9. With all the swamp land south of 115th, they won't, and the plans do not indicate an intention to keep it. But, by that logic CTA should have kept the Wilson yard and shops, too. Either the new yard setup being proposed is more efficient or it isn't. For instance, I don't see anyone saying that sending the mid day Red Line layovers to Englewood is a permanent fix, but is only being done because the one yard track has been temporarily removed.It isn't a strategy to get the Garfield-Prairie station back up to capacity (although that might not be a bad idea). The other thing to figure is that the 98th shop will be 66 years old by the time this project is completed (if it is). That's older than most terminal shops, except maybe Forest Park, which probably also gets replaced if that project ever gets rolling.
  10. Sort of like the Nagle shop and yard on the Blue Line. I wondered how they were going to get the O'Hare extension over that. But I'm also not clear how they are going to get the Red Line to leap over the I-94/I-57 junction at 98th, either. Or maybe it is under and over. Plot your route here. It doesn't pay to predict what's going to happen 10 years down the road (such as whether the extension will be completed by then) but I don't think there are any votes to be bought short turning trains when the purpose of the extension is to move the bulk of the 11,000 average weekday boardings (and I assume 11,000 departures) at 95th further south.
  11. In the early 1970s, it was mostly 300s. It might have had a few 100s, but those seemed mostly at Beverly and Lawndale. When 69th was converted from propane to diesel in 1973, it got 100s and the 800s (the 800s were removed from Evanston). In the mid-1970s, the pine and lime buses had stickers about "Limits Garage, Quality Maintenance," but I think some other garages had comparable stickers. Most of those were Kedzie, especially when they had the 149 Stateliner roof signs. They usually did. I indicated also Sheridan-LaSalle. That kickstarted my memory that while there were some from NP, most were from Limits, and again I remember one in 1976 that was supposed to go to Devon (signed Broadway Rosemont) that turned south at Granville. Since I was transferring to 155, I called that in, asking for the Limits transportation office, and they connected me. When I worked on LaSalle and lived near Devon, it was a tossup whether the L or bus was quicker, but that lasted only about a year.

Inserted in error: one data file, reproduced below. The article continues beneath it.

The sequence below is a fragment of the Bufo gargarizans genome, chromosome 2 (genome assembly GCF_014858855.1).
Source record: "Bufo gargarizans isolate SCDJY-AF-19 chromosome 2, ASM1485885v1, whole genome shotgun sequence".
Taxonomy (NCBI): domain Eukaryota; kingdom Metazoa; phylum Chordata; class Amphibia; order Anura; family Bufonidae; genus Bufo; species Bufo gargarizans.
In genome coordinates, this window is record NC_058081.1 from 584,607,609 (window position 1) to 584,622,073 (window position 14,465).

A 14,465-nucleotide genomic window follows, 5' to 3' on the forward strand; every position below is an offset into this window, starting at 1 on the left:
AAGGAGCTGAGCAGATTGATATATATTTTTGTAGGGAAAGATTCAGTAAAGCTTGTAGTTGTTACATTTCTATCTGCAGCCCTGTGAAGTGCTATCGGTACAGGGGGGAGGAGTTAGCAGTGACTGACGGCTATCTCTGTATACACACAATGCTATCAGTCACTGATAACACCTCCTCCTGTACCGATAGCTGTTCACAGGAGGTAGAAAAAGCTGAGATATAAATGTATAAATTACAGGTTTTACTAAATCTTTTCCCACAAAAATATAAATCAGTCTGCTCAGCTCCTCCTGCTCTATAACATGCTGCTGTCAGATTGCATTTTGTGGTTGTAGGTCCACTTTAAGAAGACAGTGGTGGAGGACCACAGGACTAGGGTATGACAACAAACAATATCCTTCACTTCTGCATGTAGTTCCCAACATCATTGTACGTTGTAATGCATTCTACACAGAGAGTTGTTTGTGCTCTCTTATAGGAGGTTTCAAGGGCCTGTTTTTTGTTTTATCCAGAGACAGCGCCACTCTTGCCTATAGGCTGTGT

12. As far as rail, the yard is supposed to be moved to about 122nd, and somehow they are supposed to get a double track on an elevated structure north of I-57 and then across I-57 around Stewart. If you are asking bus, I still don't see it, as there are supposed to be intermodal stations along the route, including a big one at Michigan-115th.